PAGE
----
How is Child Support Calculated in Georgia in 50/50 Custody Arrangements?
Under Georgia’s statutory child support guidelines, the “noncustodial parent”—the party with less than 50% of the parenting time—is typically expected to pay child support to the “custodial parent”—the party with more than 50% of the parenting time. But what happens when the parents enter into a shared custody arrangement where the child spends an equal amount of time with both parties? Even with the guidance of the Child Support Worksheets, the answer is not always clear cut.
Georgia’s Child Support Guidelines
To understand the answer to this question, it helps to know how Georgia Courts view the issue of child support. Georgia’s child support guidelines follow an income share mode, which is designed to have the child support divided between the parties on a pro-rata basis tied to each party’s income. In effect, the guidelines are meant to help equalize income inequalities between the parties and provide the custodial parent with support to account for their greater parenting time share. In practice, this means that child support is calculated based on each party’s income, and that calculation serves as a rebuttal presumption of the basic child support obligation. However, the guidelines also allow deviations from the basic obligation based on a variety of different circumstance, including situations where the children reside with both parties equally:
The child support obligation table is based upon expenditures for a child in intact households. The court may order … a deviation from the presumptive amount of child support when special circumstances make the presumptive amount of child support excessive or inadequate due to extended parenting time as set forth in the order of visitation, the child residing with both parents equally, or visitation rights not being utilized.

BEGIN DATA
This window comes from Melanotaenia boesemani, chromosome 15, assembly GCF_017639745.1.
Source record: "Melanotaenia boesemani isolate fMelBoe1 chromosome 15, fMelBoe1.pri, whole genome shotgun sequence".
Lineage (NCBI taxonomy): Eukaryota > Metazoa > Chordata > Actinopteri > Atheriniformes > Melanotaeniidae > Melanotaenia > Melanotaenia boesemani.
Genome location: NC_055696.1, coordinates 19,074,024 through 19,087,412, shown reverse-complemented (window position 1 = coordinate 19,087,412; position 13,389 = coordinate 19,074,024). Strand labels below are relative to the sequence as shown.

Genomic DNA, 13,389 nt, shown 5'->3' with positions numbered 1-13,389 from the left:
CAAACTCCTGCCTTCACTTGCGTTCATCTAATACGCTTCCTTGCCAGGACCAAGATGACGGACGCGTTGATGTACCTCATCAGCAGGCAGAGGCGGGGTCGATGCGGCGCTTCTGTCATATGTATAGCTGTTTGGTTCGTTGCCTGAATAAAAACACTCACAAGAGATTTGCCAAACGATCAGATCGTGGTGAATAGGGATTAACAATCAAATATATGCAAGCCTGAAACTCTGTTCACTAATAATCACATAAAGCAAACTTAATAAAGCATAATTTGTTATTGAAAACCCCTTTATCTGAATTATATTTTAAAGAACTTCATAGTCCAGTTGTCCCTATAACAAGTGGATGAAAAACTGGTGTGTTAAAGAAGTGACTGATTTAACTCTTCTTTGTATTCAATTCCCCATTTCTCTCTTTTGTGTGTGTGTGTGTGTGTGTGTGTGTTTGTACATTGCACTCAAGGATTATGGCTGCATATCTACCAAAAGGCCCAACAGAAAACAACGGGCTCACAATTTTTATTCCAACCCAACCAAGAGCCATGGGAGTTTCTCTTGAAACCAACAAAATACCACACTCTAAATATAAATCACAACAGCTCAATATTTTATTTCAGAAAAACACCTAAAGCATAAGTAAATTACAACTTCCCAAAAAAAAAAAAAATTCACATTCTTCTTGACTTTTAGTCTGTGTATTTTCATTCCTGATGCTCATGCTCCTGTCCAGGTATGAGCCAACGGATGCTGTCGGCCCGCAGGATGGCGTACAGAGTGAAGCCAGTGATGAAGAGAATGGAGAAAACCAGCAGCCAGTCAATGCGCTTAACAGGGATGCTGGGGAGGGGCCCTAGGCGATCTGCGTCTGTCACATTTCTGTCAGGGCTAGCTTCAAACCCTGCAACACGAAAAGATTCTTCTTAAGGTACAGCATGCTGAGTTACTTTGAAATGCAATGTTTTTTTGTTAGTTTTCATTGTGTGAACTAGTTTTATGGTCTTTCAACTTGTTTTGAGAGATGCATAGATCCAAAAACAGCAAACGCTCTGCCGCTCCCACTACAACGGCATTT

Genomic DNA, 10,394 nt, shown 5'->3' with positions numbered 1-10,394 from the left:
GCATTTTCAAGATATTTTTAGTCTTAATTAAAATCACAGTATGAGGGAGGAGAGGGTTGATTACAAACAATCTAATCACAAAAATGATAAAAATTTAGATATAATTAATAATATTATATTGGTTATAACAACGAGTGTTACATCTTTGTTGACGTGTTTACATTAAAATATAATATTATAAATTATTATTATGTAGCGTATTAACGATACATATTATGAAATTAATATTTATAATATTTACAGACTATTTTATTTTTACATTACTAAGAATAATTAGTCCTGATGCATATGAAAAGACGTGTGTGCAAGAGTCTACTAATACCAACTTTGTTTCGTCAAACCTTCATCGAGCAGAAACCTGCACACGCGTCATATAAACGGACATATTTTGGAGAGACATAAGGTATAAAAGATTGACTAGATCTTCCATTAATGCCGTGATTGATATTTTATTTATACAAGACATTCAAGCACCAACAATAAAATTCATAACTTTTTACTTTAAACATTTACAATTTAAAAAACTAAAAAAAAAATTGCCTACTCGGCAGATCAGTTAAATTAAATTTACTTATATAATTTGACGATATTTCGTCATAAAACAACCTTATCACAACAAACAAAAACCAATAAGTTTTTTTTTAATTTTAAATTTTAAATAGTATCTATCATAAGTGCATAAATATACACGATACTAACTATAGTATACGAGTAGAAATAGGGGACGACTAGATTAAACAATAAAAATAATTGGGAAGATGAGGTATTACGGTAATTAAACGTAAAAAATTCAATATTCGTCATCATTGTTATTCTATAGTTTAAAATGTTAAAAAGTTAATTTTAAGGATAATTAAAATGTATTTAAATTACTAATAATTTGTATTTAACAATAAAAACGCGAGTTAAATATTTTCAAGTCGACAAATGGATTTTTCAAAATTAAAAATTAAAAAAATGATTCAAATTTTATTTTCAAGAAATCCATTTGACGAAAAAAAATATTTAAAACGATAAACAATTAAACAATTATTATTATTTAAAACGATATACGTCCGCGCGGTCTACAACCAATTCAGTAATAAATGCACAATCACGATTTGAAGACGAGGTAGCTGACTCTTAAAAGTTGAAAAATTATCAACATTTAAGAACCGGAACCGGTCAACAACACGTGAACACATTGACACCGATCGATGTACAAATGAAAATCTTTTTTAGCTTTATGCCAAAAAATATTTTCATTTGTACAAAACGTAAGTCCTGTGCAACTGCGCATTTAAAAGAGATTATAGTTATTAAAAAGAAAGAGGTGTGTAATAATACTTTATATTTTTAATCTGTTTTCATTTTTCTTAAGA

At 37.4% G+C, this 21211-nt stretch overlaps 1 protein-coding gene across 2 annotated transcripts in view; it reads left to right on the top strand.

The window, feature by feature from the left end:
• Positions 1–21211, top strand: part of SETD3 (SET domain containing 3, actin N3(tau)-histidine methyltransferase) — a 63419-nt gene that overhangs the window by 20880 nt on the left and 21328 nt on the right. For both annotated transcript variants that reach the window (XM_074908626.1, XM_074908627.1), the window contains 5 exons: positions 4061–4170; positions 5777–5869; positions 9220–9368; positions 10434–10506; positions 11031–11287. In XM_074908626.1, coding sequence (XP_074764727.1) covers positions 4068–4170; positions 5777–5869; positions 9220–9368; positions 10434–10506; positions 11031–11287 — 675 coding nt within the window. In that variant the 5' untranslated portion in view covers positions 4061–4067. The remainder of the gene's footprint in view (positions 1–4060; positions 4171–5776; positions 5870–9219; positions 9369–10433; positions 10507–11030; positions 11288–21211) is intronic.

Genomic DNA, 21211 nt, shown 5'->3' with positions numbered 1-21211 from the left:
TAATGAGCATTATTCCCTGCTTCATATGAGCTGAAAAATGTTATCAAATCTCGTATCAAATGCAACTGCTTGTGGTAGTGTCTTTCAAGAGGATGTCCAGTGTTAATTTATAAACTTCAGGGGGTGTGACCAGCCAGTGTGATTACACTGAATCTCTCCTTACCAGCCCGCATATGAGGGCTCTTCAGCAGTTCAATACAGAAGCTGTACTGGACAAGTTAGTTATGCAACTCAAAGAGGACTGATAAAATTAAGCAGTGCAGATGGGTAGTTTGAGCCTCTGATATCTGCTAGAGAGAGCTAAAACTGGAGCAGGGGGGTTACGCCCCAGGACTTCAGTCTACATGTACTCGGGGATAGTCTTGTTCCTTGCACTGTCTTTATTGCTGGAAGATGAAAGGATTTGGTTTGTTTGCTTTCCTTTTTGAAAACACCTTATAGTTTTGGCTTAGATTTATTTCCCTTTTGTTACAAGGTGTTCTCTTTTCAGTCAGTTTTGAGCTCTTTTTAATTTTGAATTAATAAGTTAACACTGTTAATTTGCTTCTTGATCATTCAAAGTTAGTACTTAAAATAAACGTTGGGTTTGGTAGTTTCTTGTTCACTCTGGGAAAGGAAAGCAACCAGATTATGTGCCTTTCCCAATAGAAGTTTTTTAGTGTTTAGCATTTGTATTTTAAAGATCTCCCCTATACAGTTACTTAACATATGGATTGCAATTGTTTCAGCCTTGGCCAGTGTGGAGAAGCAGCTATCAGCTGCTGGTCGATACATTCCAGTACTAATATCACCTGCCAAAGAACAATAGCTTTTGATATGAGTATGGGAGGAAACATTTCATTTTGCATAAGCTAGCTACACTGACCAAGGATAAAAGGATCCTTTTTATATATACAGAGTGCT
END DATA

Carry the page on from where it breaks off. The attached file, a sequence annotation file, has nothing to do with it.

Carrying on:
O.C.G.A. § 19-6-15. In other words, the guidelines assume that one party will bear the brunt of the expenses associated with raising the children, and the basic child support obligation is intended to relive that burden. But a Court may deviate from that amount where both parties share in time equally.
Child Support in 50/50 Custody Cases
Georgia’s child support guidelines allow for deviations from the presumptive child support amounts in 50/50 custody cases as a parenting time related deviation. However, there is no specific formula for calculating those deviations. It is up to the factfinder (such as the judge or jury) or the agreement of the parties, to determine the appropriate deviation, and to determine how the children’s expenses can be paid.
For example, in situations where one of the parties earns substantially more income than the other, a child support payment flowing from the higher earning party may still be appropriate, even when the parties share an equal amount of parenting time. However, that amount might be lower to account for the fact that the parties are sharing custody. On the other hand, if both parties have roughly equal incomes or earning capacity, then it may be appropriate that neither party pays child support to the other. In either scenario, the parties may agree to split all of the expenses associated with the children evenly (or on a pro-rata bases tied to each party’s income share), including: work-related child care, extracurricular expenses, out-of-pocket and uncovered medical expenses, school tuition, etc.
Unfortunately, there is no simple answer to this question, as it is highly dependent on the unique circumstances of your family. If you are considering a 50/50 custody arrangement with your child’s other parent, the custody attorneys at Buckhead Family Law are here to assist you and provide specific guidance on an appropriate child support calculation for your situation. Schedule a consultation by calling at 404-600-1403.